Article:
Wednesday, 30 October 2013

Undergraduate Uni Tech Preferences: Part 3

This is the second in a series reflecting upon the results from the EDUCAUSE Center for Analysis and Research ‘(ECAR) Study of Undergraduate Students and Information Technology, 2013’ report published in September, and what implication there are for applying learning technologies. (Part 1 & Part 2 in the series is published.)

Theme 3: Students are ready to use their mobile devices more for academic work, and they look to institutions and instructors for opportunities and encouragement to do so

Sophisticated use of technology increases year-on-year. This increases expectation for technology use within learning and teaching. Students generally look to their lecturers and the institution to advise them on the best uses for the technology they own to enhance their educational experience. Students expect anytime, anywhere access to course content and want to use their personal digital devices both inside and outside the lecture environment. The areas for enhanced technology use that are of greatest interest to them include:

  • more use of lecture capture,
  • more robust and sophisticated use of the CMS/VLE,
  • integrated class use of their laptops,
  • online collaboration tools.

There is more of a difference of opinion in the use of students’ own tablets and smartphones within the teaching environment, but still with a majority wanting increased use of these technologies.

With regard to the use of the CMS/VLE, students want to see greater sophisticated use by lecturers. Almost all HEIs represented in the survey use a CMS/VLE. The median of courses integrated into the CMS/VLE is 60%. It is estimated within the report that 70% of instructors use the CMS/VLE and that 50% of these only use the basic entry level features of the system. This means that the resources in the CMS/VLE are being vastly underutilized. This is probably why students feel that they want greater use.1 Students also want more timely feedback via the system and a more standardized approach to the CMS/VLEs implementation across their curriculum.

“Set a unified standard for online courses. Every professor likes to set up things differently, so it takes a great deal of time to get acquainted with their setup. If all teachers use the same structure, this problem would be eliminated.”

Student quote from survey response, p23

With lecture capturing, almost 75% of students are interested in greater lecture capture activities. However they don’t just want a video of the lecture made available, they are also looking to access more of the instruction material (notes and slides), problem sets, sample questions, and related resources. These could be made available via the CMS/VLE. Where lecture capture facilities aren’t available, around a quarter to a third of students are now using their mobile devices to record lectures and approximately half are using smartphones to photograph information.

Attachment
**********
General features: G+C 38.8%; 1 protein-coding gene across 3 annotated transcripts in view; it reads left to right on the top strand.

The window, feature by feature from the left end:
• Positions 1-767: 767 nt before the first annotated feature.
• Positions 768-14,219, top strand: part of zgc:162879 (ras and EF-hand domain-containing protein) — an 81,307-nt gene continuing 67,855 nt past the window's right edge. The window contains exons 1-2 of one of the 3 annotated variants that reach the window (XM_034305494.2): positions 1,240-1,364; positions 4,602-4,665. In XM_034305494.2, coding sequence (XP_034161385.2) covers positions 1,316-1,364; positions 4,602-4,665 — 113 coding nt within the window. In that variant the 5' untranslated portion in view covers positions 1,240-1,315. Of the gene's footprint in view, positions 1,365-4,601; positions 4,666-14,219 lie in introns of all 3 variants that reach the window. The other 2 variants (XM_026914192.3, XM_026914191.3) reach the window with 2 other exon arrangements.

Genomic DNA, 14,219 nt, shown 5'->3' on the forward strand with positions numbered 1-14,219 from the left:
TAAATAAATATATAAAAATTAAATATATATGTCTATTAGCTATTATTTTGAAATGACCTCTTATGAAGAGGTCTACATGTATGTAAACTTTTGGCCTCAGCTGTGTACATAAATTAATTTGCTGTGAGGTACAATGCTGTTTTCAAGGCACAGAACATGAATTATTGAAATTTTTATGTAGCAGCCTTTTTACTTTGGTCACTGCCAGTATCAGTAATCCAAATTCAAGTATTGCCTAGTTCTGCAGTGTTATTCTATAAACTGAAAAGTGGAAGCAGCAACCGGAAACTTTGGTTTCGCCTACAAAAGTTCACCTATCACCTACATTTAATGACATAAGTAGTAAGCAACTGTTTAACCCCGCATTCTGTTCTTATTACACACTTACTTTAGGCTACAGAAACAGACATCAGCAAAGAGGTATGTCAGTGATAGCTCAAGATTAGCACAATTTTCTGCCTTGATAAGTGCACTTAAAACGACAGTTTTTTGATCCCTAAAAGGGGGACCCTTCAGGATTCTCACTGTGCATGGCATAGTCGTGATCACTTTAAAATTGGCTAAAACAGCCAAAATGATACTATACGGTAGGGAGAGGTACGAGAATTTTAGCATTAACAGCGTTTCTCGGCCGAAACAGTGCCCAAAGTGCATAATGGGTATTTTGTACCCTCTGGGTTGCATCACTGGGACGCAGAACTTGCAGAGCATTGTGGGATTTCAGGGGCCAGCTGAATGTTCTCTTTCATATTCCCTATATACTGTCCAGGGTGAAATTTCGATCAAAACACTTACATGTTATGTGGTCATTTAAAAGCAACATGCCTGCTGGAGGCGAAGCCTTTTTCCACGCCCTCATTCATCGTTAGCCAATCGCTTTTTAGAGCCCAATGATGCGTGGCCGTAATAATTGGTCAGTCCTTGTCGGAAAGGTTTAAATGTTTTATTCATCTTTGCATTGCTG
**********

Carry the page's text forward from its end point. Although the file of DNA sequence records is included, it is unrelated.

The survey found that there is a tendency for undergraduates to own two or more Internet-capable devices. However, there are demographic biases to this. Statistically, undergraduate ownership of all the five main devices increased from the previous year. The order of ownership (greatest first) is laptop, smartphone, desktop computer, tablet, and e-reader. Between 85-90% owned a laptop. Interestingly, only laptops and smartphones had higher student ownership than was seen in the general adult population for the main five types of devices. Ownership of smartphones was higher amongst younger than older students, but tablet ownership was the reverse. So laptops continue to be classed by students as the one device that is very/extremely important. The device seeing the biggest jump up in this rating scale is the smartphone, though it still resides way down compared to the laptop and indeed behind the desktop. But there is a tendency for restrictions on use of such devices within the lecture theatre. Whilst there was an acknowledgement and some sympathy by students for the banning of such devices during lectures, due to the potential for distracting themselves and others, and because there isn’t universal ownership, there is a desire to see them integrated more into the learning experience. And the areas where students could see a benefit for use in lectures included to look up information, to photograph information, to access digital resources, to record the lecturer, and to participate in activities.

There are limitation highlighted by students to using smartphones, including:
  • Inadequate battery life2
  • Slow network connection3
  • Device usability issues
  • Cost of data service
  • Limited access to network4
  • Cost of device

Despite these perceived or actual limitations the use of mobile devices to access services, application, and websites (SAWs) provided by the institution has increased over the previous year, though satisfaction with these SAWs is down over the same period.5

1 There needs to be better information about faculty use of the CMS/VLE. This work needs to be scheduled here at the institutional level.
2 There could be a case for convenient charging stations across campus.
3 Improvements in wireless network services might be necessary.
4 There can be problems with some devices connecting to the wireless services.
5 This could be investigated locally via our student surveys.   

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